Figure 2 and Bound Test B1 in Table 2a ). THE AUTHORITIES’ VIEWS 18. The authorities believe that improved oil revenue prospects and debt relief through the HIPC process would substantially dampen debt sustainability concerns. The authorities acknowledged potential concerns on debt sustainability and highlighted the recent decision to cancel the MFA with Eximbank China as a signal of the importance that they attach to this issue and to the need for concessional long-term financing. Regarding the latter, they noted that the recent lending operation with

International Monetary Fund. Monetary and Capital Markets Department

predominant risk exposure among Norwegian banks. The FSA should develop supervisory guidance on prudential aspects of loan loss provisioning and the valuation of real estate. Temporary prudential regulations governing residential real estate lending should be made permanent as these measures address structural risks and seem to have successfully dampened debt growth and house price inflation. The dearth of historical loan loss data for banks using the Internal Ratings-Based (IRB) approach for credit risk warrants continued enhancements in oversight of banks’ modeling and

International Monetary Fund. Monetary and Capital Markets Department
This note presents a targeted review of selected aspects in the regulation and supervision of banks in Norway. The review is carried out as part of the 2020 Norway Financial Sector Assessment Program (FSAP) and the findings and recommendations are based on the regulatory framework in place and the supervisory practices employed at end-October 2019. The note focuses on the powers and responsibilities, independence, and resourcing of Finanstilsynet (FSA); its supervisory approach and enforcement powers and practices; key aspects of the prudential framework; and mechanisms to prevent abuse of financial services.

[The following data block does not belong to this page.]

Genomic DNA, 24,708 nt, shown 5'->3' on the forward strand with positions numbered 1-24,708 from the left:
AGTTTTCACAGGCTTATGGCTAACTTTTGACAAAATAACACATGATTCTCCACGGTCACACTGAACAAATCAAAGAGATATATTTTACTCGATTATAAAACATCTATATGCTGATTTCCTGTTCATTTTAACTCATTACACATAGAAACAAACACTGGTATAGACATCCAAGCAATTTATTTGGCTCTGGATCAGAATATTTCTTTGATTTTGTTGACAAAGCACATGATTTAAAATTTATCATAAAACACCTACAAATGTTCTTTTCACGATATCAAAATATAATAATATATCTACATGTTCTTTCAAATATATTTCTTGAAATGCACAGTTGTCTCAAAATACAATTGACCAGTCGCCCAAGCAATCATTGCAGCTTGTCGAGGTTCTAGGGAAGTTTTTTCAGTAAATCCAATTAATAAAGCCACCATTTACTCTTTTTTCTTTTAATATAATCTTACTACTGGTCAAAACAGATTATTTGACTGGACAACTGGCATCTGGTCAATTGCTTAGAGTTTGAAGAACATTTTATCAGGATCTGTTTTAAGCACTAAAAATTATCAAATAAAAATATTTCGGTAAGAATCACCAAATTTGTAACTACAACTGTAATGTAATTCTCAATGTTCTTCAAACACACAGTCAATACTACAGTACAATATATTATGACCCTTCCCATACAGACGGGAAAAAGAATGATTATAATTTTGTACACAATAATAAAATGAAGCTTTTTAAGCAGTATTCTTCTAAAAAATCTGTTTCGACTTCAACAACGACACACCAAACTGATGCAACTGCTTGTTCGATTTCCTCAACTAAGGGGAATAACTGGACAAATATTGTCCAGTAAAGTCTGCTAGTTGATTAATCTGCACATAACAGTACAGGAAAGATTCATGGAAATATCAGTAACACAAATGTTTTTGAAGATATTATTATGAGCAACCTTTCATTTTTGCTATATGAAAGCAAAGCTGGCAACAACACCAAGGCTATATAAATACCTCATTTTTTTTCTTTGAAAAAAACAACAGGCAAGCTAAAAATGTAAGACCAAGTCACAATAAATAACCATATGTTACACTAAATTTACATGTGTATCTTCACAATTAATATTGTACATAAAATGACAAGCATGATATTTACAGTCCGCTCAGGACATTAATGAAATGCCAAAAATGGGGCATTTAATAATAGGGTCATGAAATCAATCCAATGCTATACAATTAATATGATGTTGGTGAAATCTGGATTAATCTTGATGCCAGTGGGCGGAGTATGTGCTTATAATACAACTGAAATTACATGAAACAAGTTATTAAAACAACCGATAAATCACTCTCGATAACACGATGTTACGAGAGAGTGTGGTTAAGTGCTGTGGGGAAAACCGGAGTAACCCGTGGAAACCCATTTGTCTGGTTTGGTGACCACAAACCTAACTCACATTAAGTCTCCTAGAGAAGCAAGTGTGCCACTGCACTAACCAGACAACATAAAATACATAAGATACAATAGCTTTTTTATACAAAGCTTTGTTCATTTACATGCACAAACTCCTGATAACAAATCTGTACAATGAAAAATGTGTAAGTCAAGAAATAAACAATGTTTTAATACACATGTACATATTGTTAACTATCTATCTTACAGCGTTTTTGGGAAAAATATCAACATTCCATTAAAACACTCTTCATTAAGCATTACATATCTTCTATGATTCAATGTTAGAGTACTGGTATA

International Monetary Fund. European Dept.

percent for PLN mortgages, while the Polish FSA requires capital add-ons for banks with substantial exposures to FX mortgages. 2. FX mortgages are not a major source of credit risk . Despite the post GFC appreciation of the CHF against the PLN, FX mortgages continued to perform well, partly because a decline in CHF LIBOR dampened debt service increases, and partly because regulations mostly limited their use to higher-income borrowers. FX mortgage NPL ratios are below the average NPL ratio and similar to that for PLN mortgages from corresponding vintages. The

International Monetary Fund. African Dept.
The staff report for the 2013 Article IV Consultation on Chad focuses on economic background and policy. The country continues to enjoy its longest period of domestic political stability since independence. Macroeconomic performance continued to be stable in 2013, with some deceleration in economic growth and inflation. Recently revised balance-of-payments data show that Chad has been running much larger external current account deficits. Chad’s ability to tackle its developmental needs and poverty reduction objectives is seriously hampered by the projected oil revenue trajectory.
International Monetary Fund. European Dept.
The Polish economy has rebounded strongly, with policy actions limiting the damage from the pandemic-induced recession by supporting employment and avoiding unnecessary bankruptcies. While the pandemic continues to take a toll on lives, the economy has been less impacted by successive waves of the pandemic.